c) Declining food security of pastoral households, particularly during drought as a result of declining pasture availability.

d) Increased differentiation of pastoral households as the poorer members of society are forced to sell stock, particularly during drought, and are unable to re-establish their herds post-drought.

e) Declining revenues from protected areas as they increasingly become denuded of vegetation and wildlife and cease to be attractive to tourists.

6.4.2. Competition for crop residues

Suggested indicators for socio-economic changes caused by competition for crop residues:

a) Reduced availability of crop residues for pastoral groups will have similar consequences to the effects of increased competition for land (Section 6.4.1) and indicators will, therefore, be similar.

b) Privatisation of the use of crop residues to replace reciprocal arrangements will indicate increasing shortages of crop residues and declining production from grazing resources.

c) The development of markets for crop residues will indicate a shortage of this resource and grazing resources in general as a result of overgrazing and increases in livestock numbers.

6.4.3. Competition for labour availability

As agriculture intensifies and crop-livestock interactions increase so units of labour used per unit of output of crops and livestock increase. This may lead to temporary shortages of labour. Indicators of these changes will include:

a) Increased hiring of labour in mixed farming systems.

b) Increases in wage rates as a response to shortages of labour.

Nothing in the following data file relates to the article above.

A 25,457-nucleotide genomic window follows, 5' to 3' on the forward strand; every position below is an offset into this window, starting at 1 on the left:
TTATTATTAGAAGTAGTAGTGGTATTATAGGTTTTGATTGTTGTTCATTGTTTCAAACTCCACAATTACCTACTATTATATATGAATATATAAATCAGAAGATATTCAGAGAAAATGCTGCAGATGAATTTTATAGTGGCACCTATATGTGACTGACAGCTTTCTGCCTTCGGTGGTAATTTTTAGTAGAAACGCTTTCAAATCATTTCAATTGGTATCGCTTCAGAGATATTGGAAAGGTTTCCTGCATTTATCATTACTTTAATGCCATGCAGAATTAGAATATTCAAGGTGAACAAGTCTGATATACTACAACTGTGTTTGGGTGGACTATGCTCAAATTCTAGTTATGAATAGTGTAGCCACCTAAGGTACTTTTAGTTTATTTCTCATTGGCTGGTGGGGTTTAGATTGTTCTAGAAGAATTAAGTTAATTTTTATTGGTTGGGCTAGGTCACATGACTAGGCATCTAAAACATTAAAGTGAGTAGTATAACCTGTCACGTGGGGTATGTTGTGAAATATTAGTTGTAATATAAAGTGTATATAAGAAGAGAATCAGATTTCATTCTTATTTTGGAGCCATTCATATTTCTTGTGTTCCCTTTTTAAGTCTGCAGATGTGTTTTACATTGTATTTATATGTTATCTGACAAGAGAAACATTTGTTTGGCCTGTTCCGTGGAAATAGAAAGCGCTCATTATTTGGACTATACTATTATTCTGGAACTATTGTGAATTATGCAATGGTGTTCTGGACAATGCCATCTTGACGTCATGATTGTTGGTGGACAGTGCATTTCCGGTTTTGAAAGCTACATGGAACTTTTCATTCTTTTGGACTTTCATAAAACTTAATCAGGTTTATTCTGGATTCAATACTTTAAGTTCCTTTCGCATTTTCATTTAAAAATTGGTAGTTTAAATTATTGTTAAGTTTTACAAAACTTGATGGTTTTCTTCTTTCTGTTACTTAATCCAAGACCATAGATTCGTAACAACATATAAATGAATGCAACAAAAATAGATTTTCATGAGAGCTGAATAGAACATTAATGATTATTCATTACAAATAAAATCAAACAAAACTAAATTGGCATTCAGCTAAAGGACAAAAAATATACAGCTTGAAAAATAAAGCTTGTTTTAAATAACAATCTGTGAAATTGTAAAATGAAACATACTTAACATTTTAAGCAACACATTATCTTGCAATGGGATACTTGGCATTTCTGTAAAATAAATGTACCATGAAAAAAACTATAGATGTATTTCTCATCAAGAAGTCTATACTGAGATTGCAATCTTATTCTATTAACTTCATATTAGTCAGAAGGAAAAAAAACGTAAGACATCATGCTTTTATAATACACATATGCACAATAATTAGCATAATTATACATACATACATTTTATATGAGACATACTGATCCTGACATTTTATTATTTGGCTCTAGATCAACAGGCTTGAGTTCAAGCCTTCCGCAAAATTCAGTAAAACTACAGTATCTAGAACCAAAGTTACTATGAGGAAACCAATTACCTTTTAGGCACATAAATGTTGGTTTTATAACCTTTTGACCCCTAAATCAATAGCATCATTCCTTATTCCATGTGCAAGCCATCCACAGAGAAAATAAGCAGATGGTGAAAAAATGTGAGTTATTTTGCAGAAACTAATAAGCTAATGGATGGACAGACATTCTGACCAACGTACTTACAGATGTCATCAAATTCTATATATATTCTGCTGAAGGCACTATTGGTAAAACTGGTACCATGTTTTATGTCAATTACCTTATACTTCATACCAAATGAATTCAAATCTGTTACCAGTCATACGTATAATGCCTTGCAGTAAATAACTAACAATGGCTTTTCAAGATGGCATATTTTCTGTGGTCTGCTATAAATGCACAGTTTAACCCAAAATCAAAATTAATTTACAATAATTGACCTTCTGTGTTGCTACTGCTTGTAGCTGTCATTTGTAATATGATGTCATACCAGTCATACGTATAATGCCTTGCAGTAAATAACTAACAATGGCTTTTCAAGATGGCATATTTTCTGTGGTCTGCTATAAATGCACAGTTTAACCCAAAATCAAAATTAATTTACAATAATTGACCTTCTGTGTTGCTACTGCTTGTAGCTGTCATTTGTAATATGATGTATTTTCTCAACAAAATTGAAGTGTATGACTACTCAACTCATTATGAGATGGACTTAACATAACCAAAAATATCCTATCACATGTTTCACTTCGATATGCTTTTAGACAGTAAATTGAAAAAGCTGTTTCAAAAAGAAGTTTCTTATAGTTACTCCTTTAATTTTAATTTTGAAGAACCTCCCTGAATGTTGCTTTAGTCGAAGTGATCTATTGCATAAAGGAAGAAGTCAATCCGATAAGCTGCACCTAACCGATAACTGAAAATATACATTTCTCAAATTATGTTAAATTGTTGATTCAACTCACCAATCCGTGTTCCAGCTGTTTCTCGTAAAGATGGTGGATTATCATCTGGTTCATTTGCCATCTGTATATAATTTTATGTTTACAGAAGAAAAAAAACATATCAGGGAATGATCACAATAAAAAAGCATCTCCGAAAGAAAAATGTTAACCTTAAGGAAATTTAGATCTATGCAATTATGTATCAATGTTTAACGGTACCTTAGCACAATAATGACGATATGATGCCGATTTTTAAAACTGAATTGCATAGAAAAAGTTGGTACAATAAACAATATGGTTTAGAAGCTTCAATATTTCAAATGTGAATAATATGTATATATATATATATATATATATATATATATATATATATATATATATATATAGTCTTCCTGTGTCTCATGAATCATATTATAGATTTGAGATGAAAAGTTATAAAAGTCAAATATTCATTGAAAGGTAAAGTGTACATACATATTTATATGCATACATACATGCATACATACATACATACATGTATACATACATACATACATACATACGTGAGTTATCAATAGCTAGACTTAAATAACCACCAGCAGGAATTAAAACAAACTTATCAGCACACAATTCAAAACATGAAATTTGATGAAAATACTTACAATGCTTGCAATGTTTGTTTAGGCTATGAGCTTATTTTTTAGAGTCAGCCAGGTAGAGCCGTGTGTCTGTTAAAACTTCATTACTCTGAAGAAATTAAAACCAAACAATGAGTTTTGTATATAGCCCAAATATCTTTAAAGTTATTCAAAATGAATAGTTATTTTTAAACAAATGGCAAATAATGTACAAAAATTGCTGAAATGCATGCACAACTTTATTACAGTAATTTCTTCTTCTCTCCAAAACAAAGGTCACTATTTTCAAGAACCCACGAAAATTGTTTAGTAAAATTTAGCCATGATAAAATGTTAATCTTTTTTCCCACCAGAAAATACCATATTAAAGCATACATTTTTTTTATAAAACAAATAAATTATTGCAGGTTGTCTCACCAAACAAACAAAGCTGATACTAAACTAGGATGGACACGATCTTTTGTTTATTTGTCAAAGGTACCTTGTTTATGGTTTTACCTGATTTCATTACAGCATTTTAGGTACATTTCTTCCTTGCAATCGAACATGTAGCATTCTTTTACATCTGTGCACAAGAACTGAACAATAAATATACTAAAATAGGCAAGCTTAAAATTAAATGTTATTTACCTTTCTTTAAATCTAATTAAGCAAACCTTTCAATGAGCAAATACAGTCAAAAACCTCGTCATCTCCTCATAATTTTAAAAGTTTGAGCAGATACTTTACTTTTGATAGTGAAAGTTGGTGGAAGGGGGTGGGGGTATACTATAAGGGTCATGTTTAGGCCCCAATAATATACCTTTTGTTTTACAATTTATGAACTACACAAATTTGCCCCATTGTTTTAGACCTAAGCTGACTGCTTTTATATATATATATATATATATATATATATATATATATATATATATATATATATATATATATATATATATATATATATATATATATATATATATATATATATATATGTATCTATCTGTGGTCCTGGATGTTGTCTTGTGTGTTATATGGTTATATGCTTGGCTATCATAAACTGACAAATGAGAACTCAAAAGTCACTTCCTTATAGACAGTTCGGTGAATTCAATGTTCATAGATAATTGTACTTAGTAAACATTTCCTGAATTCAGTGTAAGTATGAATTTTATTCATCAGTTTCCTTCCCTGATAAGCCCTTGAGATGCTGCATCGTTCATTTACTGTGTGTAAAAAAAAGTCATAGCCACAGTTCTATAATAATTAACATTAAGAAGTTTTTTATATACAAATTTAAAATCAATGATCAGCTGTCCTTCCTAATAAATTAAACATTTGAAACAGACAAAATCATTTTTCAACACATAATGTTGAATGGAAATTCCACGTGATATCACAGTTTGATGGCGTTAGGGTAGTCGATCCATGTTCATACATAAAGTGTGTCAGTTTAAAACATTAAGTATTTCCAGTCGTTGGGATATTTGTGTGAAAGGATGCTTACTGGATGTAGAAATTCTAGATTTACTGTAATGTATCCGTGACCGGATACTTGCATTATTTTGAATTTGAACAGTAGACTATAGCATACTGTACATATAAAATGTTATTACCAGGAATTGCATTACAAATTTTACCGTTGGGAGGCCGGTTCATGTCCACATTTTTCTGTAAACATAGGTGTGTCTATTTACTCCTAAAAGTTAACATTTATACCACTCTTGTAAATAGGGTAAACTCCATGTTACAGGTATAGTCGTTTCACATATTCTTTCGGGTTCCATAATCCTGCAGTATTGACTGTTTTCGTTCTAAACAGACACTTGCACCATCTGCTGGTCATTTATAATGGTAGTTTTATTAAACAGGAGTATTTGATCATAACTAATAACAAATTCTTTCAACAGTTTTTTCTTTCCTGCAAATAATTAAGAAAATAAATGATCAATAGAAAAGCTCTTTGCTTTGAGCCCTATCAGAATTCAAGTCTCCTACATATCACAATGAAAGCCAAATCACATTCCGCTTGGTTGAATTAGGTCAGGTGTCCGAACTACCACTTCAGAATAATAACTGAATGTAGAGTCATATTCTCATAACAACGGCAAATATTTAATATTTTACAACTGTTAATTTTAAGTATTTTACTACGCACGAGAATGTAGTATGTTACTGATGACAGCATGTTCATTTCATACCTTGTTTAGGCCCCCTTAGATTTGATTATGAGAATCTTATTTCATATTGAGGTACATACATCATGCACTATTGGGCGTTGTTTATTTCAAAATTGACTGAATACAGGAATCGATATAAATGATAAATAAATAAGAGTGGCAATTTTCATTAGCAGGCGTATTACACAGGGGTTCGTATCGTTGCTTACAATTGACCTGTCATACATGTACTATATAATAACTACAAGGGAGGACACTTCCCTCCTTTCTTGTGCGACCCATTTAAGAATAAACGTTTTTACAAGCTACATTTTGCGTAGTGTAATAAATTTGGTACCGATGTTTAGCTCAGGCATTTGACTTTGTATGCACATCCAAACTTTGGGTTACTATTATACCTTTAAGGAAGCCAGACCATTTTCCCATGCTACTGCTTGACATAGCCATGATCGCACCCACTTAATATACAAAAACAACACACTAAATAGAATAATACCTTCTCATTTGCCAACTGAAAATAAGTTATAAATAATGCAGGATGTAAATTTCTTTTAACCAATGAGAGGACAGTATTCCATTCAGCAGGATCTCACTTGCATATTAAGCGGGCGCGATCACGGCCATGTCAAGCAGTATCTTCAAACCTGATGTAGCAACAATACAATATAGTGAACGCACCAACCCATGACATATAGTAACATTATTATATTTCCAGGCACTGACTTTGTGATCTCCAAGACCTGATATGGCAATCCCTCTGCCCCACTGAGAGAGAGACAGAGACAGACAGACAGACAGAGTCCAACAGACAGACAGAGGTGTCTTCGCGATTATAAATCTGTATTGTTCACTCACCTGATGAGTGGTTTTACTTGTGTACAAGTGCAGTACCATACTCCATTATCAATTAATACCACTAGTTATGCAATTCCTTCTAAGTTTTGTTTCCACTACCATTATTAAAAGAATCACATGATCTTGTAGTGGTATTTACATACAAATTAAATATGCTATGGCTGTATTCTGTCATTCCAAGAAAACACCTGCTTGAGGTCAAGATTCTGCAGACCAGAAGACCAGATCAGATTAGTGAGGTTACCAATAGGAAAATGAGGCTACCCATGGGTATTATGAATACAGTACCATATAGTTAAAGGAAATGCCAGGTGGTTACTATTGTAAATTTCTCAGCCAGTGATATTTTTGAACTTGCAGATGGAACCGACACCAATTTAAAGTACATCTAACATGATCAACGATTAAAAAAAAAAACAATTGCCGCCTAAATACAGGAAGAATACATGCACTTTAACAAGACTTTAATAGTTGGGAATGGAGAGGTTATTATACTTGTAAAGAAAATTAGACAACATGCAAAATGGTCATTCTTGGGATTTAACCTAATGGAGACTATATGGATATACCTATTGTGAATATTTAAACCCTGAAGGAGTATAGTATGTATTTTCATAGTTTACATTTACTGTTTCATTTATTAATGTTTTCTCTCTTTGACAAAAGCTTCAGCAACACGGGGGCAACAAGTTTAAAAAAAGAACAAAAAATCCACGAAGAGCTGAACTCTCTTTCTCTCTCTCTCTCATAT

c) Increased adoption of animal or engine power to overcome labour shortages and increases in wage rates.
d) Increased adoption of other labour-saving technologies (fertiliser to replace manure) where available.

Suggested indicators for socio-economic changes caused by competition for labour availability as distances to pasture increase:
a) Declining availability of labour for crop production.

b) Declining availability of manure for crop production.

c) Declining availability of meat and milk for household consumption and sale, and fewer opportunities to market livestock, make distress sales etc.

6.4.4. Negative impacts associated with the introduction of draught animal power

Suggested indicators for socio-economic changes resulting from the use of draught animals:

a) Declining pasture availability will result in semi-arid regions as a result of expansion of cultivated area and increased land competition (see 6.4.1).

b) Declining yields and incomes/ha will indicate the negative consequences of shortening fallow periods.

6.4.5. Impacts associated with the asset building function of livestock

The building of herds or flocks by producers in mixed farming systems and their reluctance to market livestock should not be viewed as backward or conservative behaviour by those promoting agricultural development. These are positive indicators of

a) Capital accumulation which often plays a significant role in investments in crop production, survival and land improvements in crop-livestock systems.
Negative indicators will include:
a) Overstocking of communal pastures in the face of poor producer prices resulting from government policies to reduce prices for the benefit of consumers.

6.4.6. Positive impacts associated with intensification of agriculture

At a later stage in the agricultural development process (i.e. at higher population densities than the conditions described in 6.4.1. - 6.4.4.) under conditions of intensification of agriculture where human and livestock populations increase, indicators of environmental changes will include:

a) Increased investment in land improvements (water and erosion control).

b) Growth in livestock numbers as a result of intensification and the increased requirement for manure and increases in crop residue supply.

c) Increasing labour competition between crops and livestock, at least in the early stages of intensification.

d) Private ownership of land and further investments in land improvements and perennial tree crops.

e) Increasing returns per unit of land.

f) Increasing household incomes in the absence of further population growth which leads to farm subdivision in the absence of increasing employment opportunities in other sectors of the economy.